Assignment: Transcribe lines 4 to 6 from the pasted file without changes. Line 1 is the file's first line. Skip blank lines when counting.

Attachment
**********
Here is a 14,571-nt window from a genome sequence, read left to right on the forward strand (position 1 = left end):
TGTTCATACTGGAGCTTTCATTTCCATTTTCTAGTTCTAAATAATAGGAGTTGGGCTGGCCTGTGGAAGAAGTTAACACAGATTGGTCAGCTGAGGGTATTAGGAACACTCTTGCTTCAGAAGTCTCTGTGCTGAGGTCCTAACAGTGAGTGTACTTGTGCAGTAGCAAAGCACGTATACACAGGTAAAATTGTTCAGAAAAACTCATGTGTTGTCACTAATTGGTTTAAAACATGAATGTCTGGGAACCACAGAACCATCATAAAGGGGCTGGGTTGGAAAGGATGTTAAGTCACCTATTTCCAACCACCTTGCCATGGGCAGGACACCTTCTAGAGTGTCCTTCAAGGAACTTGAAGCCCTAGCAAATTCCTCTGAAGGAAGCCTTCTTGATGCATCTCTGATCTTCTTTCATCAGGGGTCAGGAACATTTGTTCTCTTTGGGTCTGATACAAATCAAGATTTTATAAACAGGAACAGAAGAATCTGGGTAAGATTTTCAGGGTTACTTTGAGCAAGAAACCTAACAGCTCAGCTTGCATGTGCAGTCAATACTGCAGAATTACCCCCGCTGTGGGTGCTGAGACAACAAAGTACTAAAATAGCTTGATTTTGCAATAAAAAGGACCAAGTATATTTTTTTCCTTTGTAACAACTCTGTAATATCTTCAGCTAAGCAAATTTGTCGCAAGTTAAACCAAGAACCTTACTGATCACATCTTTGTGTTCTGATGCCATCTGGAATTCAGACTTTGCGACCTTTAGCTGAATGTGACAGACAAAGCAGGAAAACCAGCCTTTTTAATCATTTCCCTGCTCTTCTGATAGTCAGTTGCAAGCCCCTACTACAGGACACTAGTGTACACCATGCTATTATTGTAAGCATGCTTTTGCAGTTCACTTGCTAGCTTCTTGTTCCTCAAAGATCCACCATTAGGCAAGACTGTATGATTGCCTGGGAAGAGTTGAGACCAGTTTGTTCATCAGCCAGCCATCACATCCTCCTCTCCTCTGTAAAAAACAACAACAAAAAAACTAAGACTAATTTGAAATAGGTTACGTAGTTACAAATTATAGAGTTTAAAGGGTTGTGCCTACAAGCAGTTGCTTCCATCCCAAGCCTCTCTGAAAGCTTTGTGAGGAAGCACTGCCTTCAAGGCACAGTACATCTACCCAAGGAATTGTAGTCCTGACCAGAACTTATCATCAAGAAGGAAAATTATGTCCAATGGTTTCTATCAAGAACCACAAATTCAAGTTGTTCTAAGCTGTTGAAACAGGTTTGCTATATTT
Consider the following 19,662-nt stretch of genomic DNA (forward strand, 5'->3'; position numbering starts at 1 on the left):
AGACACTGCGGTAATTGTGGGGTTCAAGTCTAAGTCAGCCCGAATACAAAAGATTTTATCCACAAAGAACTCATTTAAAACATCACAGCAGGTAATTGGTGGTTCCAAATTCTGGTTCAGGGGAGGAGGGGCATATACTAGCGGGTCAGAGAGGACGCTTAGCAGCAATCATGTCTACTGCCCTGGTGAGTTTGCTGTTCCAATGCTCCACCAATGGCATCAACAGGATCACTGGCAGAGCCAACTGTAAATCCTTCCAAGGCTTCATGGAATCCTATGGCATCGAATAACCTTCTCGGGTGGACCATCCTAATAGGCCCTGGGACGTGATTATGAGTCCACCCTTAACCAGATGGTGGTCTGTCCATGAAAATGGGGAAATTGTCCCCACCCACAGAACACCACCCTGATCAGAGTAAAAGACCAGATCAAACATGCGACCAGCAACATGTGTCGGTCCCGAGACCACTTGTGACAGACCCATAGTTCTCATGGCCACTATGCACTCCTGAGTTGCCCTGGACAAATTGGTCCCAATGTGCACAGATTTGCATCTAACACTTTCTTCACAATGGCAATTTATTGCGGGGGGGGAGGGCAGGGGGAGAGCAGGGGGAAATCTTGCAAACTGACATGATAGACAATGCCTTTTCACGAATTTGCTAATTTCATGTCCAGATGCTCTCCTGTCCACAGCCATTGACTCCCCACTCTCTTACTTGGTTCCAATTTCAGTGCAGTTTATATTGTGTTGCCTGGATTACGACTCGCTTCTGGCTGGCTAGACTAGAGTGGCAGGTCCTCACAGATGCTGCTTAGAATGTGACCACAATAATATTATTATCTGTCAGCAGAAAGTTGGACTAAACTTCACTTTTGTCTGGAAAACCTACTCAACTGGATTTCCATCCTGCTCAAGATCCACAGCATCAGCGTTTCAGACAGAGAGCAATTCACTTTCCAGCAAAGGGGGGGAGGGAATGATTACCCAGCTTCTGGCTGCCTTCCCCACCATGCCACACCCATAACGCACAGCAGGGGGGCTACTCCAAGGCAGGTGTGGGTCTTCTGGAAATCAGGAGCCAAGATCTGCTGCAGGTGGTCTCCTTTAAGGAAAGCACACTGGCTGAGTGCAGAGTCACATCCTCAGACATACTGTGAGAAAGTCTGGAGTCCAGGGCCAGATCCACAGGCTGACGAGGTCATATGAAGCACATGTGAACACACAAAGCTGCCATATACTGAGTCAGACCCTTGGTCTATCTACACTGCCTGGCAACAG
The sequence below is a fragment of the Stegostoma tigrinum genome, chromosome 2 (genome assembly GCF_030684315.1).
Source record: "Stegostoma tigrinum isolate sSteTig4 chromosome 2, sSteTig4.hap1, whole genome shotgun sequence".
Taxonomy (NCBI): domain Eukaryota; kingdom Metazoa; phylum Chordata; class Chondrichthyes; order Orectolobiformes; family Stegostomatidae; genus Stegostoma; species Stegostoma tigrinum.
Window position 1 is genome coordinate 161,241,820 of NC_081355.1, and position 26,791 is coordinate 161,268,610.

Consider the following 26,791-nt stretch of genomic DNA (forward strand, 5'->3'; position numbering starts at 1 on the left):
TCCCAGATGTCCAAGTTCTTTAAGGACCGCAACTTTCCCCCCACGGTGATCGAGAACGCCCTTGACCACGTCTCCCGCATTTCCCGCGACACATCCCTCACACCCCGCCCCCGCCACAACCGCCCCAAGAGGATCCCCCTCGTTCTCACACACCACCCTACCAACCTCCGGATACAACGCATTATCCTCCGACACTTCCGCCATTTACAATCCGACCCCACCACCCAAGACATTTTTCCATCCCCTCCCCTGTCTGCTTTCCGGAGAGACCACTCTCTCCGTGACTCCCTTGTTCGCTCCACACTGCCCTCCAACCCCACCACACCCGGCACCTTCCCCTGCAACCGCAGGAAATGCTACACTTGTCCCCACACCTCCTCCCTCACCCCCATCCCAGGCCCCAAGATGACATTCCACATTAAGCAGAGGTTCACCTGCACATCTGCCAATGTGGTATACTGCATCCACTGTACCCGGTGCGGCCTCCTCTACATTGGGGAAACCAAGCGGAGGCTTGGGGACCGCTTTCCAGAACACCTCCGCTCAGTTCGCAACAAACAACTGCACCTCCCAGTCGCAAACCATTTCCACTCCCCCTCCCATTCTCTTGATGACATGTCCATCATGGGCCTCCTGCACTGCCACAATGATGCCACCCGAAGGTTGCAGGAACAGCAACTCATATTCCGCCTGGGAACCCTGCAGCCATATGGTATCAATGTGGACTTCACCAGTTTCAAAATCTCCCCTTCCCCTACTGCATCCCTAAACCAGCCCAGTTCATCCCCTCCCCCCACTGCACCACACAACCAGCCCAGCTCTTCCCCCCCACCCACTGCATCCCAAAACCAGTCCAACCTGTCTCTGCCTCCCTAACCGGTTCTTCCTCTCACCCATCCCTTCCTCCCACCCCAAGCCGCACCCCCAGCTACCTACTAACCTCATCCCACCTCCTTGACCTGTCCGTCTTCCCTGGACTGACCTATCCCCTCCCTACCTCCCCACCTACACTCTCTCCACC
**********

AGACACTGCGGTAATTGTGGGGTTCAAGTCTAAGTCAGCCCGAATACAAAAGATTTTATCCACAAAGAACTCATTTAAAACATCACAGCAGGTAATTGGTGGTTCCAAATTCTGGTTCAGGGGAGGAGGGGCATATACTAGCGGGTCAGAGAGGACGCTTAGCAGCAATCATGTCTACTGCCCTGGTGAGTTTGCTGTTCCAATGCTCCACCAATGGCATCAACAGGATCACTGGCAGAGCCAACTGTAAATCCTTCCAAGGCTTCATGGAATCCTATGGCATCGAATAACCTTCTCGGGTGGACCATCCTAATAGGCCCTGGGACGTGATTATGAGTCCACCCTTAACCAGATGGTGGTCTGTCCATGAAAATGGGGAAATTGTCCCCACCCACAGAACACCACCCTGATCAGAGTAAAAGACCAGATCAAACATGCGACCAGCAACATGTGTCGGTCCCGAGACCACTTGTGACAGACCCATAGTTCTCATGGCCACTATGCACTCCTGAGTTGCCCTGGACAAATTGGTCCCAATGTGCACAGATTTGCATCTAACACTTTCTTCACAATGGCAATTTATTGCGGGGGGGGAGGGCAGGGGGAGAGCAGGGGGAAATCTTGCAAACTGACATGATAGACAATGCCTTTTCACGAATTTGCTAATTTCATGTCCAGATGCTCTCCTGTCCACAGCCATTGACTCCCCACTCTCTTACTTGGTTCCAATTTCAGTGCAGTTTATATTGTGTTGCCTGGATTACGACTCGCTTCTGGCTGGCTAGACTAGAGTGGCAGGTCCTCACAGATGCTGCTTAGAATGTGACCACAATAATATTATTATCTGTCAGCAGAAAGTTGGACTAAACTTCACTTTTGTCTGGAAAACCTACTCAACTGGATTTCCATCCTGCTCAAGATCCACAGCATCAGCGTTTCAGACAGAGAGCAATTCACTTTCCAGCAAAGGGGGGGAGGGAATGATTACCCAGCTTCTGGCTGCCTTCCCCACCATGCCACACCCATAACGCACAGCAGGGGGGCTACTCCAAGGCAGGTGTGGGTCTTCTGGAAATCAGGAGCCAAGATCTGCTGCAGGTGGTCTCCTTTAAGGAAAGCACACTGGCTGAGTGCAGAGTCACATCCTCAGACATACTGTGAGAAAGTCTGGAGTCCAGGGCCAGATCCACAGGCTGACGAGGTCATATGAAGCACATGTGAACACACAAAGCTGCCATATACTGAGTCAGACCCTTGGTCTATCTACACTGCCTGGCAACAG
The sequence below is a fragment of the Stegostoma tigrinum genome, chromosome 2 (genome assembly GCF_030684315.1).
Source record: "Stegostoma tigrinum isolate sSteTig4 chromosome 2, sSteTig4.hap1, whole genome shotgun sequence".